The death of a Dundee man in custody could not have been reasonably avoided, a fatal accident inquiry has ruled.
Mark Allan, 47, died after taking a fatal cocktail of buprenorphine, a type of opioid, and chlordiazepoxide, a benzodiazepine or “benzo”.
A fatal accident inquiry held before Sheriff Gillian Wade QC concluded that Allan’s death at HMP Perth in July 2018 could not have been predicted or prevented.
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Allan, formerly of Nursery Road, had been serving a sentence of four years and six months after admitting to stabbing a man in a scuffle outside a Broughty Ferry takeaway in August 28 2017.
Sheriff Wade heard that Allan was found dead on his bed in his cell at 9am on July 19.
Prison officers summoned nursing staff but it became clear that he had been dead for some time, having shown signs of rigor mortis. He had been in jail for 10 days.
Investigators took witness statements from prison officers, nursing staff and Allan’s cellmate, who described seeing him using a white powder on a number of occasions in the days before his death.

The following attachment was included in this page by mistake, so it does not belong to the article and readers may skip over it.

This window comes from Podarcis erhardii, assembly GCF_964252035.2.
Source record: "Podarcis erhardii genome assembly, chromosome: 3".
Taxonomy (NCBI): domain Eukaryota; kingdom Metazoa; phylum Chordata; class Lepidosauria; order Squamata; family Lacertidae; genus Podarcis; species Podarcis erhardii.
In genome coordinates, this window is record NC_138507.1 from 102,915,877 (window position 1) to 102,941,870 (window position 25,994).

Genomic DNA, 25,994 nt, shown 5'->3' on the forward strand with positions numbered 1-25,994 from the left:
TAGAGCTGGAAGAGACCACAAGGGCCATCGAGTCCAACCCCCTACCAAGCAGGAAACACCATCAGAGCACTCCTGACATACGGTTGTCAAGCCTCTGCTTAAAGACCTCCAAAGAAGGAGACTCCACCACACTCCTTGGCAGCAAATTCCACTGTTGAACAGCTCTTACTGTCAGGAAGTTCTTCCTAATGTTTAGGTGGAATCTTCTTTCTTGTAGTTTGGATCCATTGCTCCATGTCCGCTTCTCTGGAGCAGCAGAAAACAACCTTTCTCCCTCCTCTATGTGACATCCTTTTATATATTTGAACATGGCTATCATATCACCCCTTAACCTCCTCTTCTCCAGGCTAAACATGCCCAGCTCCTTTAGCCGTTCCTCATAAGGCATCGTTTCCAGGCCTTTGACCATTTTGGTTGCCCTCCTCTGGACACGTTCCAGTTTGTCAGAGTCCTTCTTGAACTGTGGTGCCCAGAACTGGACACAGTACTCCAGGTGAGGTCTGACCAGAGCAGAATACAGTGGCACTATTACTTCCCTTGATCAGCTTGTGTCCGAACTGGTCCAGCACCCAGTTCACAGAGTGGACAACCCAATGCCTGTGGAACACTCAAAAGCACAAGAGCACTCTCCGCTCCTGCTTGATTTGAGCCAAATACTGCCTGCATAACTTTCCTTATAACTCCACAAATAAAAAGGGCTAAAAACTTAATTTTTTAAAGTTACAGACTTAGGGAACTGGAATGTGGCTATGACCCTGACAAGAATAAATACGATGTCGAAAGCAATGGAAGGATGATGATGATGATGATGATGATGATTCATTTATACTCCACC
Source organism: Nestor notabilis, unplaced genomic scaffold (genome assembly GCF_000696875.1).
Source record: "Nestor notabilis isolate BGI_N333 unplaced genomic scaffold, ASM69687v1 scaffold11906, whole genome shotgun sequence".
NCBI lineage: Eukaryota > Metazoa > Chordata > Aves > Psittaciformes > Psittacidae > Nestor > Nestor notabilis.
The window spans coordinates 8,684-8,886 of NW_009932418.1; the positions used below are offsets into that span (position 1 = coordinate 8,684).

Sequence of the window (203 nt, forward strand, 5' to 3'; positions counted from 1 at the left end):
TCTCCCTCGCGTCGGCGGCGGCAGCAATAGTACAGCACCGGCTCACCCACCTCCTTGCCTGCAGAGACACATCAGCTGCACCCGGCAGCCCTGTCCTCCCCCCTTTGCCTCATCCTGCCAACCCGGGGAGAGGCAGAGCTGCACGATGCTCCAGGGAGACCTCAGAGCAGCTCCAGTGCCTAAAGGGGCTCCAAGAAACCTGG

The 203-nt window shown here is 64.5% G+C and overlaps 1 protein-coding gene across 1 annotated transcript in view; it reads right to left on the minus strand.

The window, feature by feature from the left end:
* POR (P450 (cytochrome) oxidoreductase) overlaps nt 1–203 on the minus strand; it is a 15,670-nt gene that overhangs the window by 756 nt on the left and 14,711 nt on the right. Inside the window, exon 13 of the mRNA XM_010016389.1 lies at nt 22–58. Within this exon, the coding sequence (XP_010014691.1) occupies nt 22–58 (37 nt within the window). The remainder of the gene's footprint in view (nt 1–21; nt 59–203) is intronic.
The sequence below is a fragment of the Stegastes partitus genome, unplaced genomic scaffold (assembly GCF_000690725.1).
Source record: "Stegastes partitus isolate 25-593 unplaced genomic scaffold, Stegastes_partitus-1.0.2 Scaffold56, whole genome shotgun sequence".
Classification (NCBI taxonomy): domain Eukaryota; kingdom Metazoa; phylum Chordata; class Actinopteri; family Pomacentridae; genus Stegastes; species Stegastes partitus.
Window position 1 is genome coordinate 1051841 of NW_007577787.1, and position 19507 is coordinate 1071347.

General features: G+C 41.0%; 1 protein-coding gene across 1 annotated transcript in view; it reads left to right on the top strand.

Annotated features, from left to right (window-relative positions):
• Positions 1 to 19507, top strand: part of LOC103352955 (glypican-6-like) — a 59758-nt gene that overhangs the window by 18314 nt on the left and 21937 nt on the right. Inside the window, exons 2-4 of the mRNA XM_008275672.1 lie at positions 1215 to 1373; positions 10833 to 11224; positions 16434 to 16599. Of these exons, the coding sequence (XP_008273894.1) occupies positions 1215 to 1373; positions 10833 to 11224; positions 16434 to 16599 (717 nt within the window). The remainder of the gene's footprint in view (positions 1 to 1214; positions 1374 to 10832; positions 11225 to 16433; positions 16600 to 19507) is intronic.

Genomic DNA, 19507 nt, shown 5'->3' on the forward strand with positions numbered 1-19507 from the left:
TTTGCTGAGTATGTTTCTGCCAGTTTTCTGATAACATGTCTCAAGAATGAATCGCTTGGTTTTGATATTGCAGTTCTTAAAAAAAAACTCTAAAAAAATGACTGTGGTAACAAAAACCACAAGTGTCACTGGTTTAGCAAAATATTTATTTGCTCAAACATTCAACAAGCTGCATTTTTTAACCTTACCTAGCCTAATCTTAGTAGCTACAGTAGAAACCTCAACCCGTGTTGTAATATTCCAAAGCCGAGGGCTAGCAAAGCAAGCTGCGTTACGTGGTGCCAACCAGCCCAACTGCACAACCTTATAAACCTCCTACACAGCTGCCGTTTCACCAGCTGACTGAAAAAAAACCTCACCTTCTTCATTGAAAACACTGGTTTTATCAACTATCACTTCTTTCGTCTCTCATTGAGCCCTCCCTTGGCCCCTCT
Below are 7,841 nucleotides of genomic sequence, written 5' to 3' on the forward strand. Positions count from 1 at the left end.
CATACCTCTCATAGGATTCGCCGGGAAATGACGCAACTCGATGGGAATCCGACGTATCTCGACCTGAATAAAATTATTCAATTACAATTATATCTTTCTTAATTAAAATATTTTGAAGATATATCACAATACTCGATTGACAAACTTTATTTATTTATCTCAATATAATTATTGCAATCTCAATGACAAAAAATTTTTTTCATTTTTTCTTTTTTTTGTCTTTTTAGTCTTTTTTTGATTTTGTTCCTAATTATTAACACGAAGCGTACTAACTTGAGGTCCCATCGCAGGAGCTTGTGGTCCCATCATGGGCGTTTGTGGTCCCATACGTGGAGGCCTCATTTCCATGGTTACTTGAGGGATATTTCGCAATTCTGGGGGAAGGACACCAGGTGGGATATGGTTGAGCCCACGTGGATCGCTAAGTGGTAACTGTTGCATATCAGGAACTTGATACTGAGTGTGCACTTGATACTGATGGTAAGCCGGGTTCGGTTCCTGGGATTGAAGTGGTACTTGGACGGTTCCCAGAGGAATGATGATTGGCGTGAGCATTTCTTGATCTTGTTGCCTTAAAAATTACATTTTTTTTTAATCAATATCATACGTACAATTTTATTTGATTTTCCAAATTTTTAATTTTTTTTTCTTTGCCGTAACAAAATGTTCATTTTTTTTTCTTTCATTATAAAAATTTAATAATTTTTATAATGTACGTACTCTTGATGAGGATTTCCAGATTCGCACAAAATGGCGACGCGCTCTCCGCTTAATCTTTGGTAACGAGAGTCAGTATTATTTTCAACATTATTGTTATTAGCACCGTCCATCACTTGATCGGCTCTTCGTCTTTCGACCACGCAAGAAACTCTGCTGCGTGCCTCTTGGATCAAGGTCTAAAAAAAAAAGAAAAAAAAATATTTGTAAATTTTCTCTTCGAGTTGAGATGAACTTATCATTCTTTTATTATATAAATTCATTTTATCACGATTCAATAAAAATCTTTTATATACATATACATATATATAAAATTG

This was not passed to prison officers until after Allan had died.
Medical records showed he had been prescribed chlordiazepoxide to treat alcohol withdrawl.
However, he appeared to have acquired the buprenophine from another prisoner at HMP Perth – who may have used their own prescribed drug as currency.
Sheriff Wade concluded that “reasonable precautions” had been taken by the Scottish Prison Service to reduce the risk of illicit drug use – but that there were always risks of the system being bested.
Her final report noted: “If prisoners are determined to obtain illicit drugs then they will find ever more inventive ways of doing so.
“While changes have been made … it is acknowledged that that can only minimise rather than eliminate all risk. It is clear to me that nothing (prison officers) did or omitted to do caused or contributed to that outcome.
“It remains for me to extend sincere condolences on behalf of all parties and the court to the family of the deceased for their loss.”